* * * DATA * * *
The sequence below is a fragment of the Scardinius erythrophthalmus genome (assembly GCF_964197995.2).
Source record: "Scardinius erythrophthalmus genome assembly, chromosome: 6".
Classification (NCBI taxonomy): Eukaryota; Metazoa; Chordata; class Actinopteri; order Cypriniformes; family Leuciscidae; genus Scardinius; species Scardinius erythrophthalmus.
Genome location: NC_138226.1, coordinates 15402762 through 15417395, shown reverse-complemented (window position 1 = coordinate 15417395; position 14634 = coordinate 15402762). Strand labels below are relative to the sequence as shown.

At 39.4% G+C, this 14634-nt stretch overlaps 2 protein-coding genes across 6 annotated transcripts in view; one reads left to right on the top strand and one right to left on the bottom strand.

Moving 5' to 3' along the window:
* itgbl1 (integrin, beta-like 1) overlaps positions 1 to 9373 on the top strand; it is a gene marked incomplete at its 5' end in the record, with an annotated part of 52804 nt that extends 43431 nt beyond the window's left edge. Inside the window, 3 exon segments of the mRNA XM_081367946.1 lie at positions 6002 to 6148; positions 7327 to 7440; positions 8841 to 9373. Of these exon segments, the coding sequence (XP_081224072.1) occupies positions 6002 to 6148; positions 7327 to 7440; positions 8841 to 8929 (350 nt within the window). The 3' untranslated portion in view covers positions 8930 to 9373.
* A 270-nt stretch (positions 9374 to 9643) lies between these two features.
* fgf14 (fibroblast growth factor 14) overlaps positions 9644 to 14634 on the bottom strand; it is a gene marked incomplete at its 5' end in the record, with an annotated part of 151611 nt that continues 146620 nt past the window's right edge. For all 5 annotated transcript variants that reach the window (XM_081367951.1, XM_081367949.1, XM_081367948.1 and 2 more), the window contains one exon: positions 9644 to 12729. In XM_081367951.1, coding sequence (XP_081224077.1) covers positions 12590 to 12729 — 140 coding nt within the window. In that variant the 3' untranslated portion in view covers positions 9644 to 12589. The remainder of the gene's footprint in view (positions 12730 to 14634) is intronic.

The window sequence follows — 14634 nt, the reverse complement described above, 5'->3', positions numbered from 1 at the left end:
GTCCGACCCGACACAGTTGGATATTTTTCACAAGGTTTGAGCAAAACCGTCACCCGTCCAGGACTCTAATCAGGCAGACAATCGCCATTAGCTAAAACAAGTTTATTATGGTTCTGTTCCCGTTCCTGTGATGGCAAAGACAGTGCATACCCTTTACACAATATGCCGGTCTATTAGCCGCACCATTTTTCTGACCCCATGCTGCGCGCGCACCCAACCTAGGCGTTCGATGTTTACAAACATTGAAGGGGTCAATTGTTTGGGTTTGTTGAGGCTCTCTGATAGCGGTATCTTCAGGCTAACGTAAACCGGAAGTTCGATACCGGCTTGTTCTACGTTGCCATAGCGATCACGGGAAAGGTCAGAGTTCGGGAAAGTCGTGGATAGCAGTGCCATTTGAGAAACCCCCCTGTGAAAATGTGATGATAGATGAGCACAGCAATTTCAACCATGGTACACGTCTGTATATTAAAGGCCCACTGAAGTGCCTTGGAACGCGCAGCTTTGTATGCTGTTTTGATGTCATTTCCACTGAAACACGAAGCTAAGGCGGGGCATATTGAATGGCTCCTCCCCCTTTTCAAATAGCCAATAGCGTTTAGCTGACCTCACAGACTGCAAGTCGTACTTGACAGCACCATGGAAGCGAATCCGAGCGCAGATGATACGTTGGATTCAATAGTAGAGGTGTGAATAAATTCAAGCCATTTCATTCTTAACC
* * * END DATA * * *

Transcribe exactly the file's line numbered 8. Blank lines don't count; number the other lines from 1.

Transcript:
* A 270-nt stretch (positions 9374 to 9643) lies between these two features.